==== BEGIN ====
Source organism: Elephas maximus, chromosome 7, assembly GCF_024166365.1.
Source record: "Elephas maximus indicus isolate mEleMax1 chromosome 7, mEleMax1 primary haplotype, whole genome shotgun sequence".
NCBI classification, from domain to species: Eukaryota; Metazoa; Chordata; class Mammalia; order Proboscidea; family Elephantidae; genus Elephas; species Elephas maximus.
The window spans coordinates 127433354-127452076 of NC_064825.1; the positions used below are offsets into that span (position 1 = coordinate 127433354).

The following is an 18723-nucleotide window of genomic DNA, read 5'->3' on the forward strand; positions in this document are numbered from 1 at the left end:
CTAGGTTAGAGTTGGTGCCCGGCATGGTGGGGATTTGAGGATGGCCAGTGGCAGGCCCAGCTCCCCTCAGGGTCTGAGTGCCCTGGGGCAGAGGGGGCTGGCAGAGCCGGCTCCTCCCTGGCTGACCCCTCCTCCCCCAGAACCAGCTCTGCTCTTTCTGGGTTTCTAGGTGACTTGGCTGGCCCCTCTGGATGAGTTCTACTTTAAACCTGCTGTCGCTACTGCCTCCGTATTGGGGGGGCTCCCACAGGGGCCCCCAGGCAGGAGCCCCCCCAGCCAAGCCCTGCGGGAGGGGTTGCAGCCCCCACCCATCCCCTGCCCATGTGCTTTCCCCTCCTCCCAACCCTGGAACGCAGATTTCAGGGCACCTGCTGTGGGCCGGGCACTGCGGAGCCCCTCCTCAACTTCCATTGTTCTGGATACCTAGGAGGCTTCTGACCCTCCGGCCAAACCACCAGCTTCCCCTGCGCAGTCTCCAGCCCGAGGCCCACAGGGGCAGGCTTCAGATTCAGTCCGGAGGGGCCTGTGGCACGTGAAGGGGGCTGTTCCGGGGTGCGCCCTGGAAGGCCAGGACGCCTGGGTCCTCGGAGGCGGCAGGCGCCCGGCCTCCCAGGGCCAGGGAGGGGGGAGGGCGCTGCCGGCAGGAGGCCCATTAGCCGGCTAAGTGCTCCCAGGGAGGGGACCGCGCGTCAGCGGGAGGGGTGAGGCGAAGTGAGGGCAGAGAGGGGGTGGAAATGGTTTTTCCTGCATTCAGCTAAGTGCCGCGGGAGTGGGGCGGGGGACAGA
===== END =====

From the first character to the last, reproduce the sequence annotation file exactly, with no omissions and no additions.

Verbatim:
Source organism: Elephas maximus, chromosome 7, assembly GCF_024166365.1.
Source record: "Elephas maximus indicus isolate mEleMax1 chromosome 7, mEleMax1 primary haplotype, whole genome shotgun sequence".
NCBI classification, from domain to species: Eukaryota; Metazoa; Chordata; class Mammalia; order Proboscidea; family Elephantidae; genus Elephas; species Elephas maximus.
The window spans coordinates 127433354-127452076 of NC_064825.1; the positions used below are offsets into that span (position 1 = coordinate 127433354).

The following is an 18723-nucleotide window of genomic DNA, read 5'->3' on the forward strand; positions in this document are numbered from 1 at the left end:
CTAGGTTAGAGTTGGTGCCCGGCATGGTGGGGATTTGAGGATGGCCAGTGGCAGGCCCAGCTCCCCTCAGGGTCTGAGTGCCCTGGGGCAGAGGGGGCTGGCAGAGCCGGCTCCTCCCTGGCTGACCCCTCCTCCCCCAGAACCAGCTCTGCTCTTTCTGGGTTTCTAGGTGACTTGGCTGGCCCCTCTGGATGAGTTCTACTTTAAACCTGCTGTCGCTACTGCCTCCGTATTGGGGGGGCTCCCACAGGGGCCCCCAGGCAGGAGCCCCCCCAGCCAAGCCCTGCGGGAGGGGTTGCAGCCCCCACCCATCCCCTGCCCATGTGCTTTCCCCTCCTCCCAACCCTGGAACGCAGATTTCAGGGCACCTGCTGTGGGCCGGGCACTGCGGAGCCCCTCCTCAACTTCCATTGTTCTGGATACCTAGGAGGCTTCTGACCCTCCGGCCAAACCACCAGCTTCCCCTGCGCAGTCTCCAGCCCGAGGCCCACAGGGGCAGGCTTCAGATTCAGTCCGGAGGGGCCTGTGGCACGTGAAGGGGGCTGTTCCGGGGTGCGCCCTGGAAGGCCAGGACGCCTGGGTCCTCGGAGGCGGCAGGCGCCCGGCCTCCCAGGGCCAGGGAGGGGGGAGGGCGCTGCCGGCAGGAGGCCCATTAGCCGGCTAAGTGCTCCCAGGGAGGGGACCGCGCGTCAGCGGGAGGGGTGAGGCGAAGTGAGGGCAGAGAGGGGGTGGAAATGGTTTTTCCTGCATTCAGCTAAGTGCCGCGGGAGTGGGGCGGGGGACAGA